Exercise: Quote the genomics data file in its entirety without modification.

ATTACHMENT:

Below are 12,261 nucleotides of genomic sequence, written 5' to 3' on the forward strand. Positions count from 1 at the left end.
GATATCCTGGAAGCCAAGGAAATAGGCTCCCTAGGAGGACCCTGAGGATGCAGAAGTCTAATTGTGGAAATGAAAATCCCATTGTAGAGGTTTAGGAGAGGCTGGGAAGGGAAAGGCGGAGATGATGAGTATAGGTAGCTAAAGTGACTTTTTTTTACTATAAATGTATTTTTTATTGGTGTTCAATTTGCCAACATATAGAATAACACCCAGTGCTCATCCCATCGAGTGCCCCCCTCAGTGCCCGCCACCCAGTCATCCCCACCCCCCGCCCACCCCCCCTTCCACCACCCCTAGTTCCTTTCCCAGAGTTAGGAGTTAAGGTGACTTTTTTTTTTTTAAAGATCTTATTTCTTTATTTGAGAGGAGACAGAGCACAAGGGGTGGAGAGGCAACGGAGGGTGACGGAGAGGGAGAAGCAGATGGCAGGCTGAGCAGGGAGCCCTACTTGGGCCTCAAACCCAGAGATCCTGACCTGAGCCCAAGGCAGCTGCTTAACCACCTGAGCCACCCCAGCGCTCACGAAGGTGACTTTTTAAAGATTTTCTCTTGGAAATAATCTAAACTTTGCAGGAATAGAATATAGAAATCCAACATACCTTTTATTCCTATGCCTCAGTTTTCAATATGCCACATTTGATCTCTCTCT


Below are 12,261 nucleotides of genomic sequence, written 5' to 3' on the forward strand. Positions count from 1 at the left end.
GATATCCTGGAAGCCAAGGAAATAGGCTCCCTAGGAGGACCCTGAGGATGCAGAAGTCTAATTGTGGAAATGAAAATCCCATTGTAGAGGTTTAGGAGAGGCTGGGAAGGGAAAGGCGGAGATGATGAGTATAGGTAGCTAAAGTGACTTTTTTTTACTATAAATGTATTTTTTATTGGTGTTCAATTTGCCAACATATAGAATAACACCCAGTGCTCATCCCATCGAGTGCCCCCCTCAGTGCCCGCCACCCAGTCATCCCCACCCCCCGCCCACCCCCCCTTCCACCACCCCTAGTTCCTTTCCCAGAGTTAGGAGTTAAGGTGACTTTTTTTTTTTTAAAGATCTTATTTCTTTATTTGAGAGGAGACAGAGCACAAGGGGTGGAGAGGCAACGGAGGGTGACGGAGAGGGAGAAGCAGATGGCAGGCTGAGCAGGGAGCCCTACTTGGGCCTCAAACCCAGAGATCCTGACCTGAGCCCAAGGCAGCTGCTTAACCACCTGAGCCACCCCAGCGCTCACGAAGGTGACTTTTTAAAGATTTTCTCTTGGAAATAATCTAAACTTTGCAGGAATAGAATATAGAAATCCAACATACCTTTTATTCCTATGCCTCAGTTTTCAATATGCCACATTTGATCTCTCTCT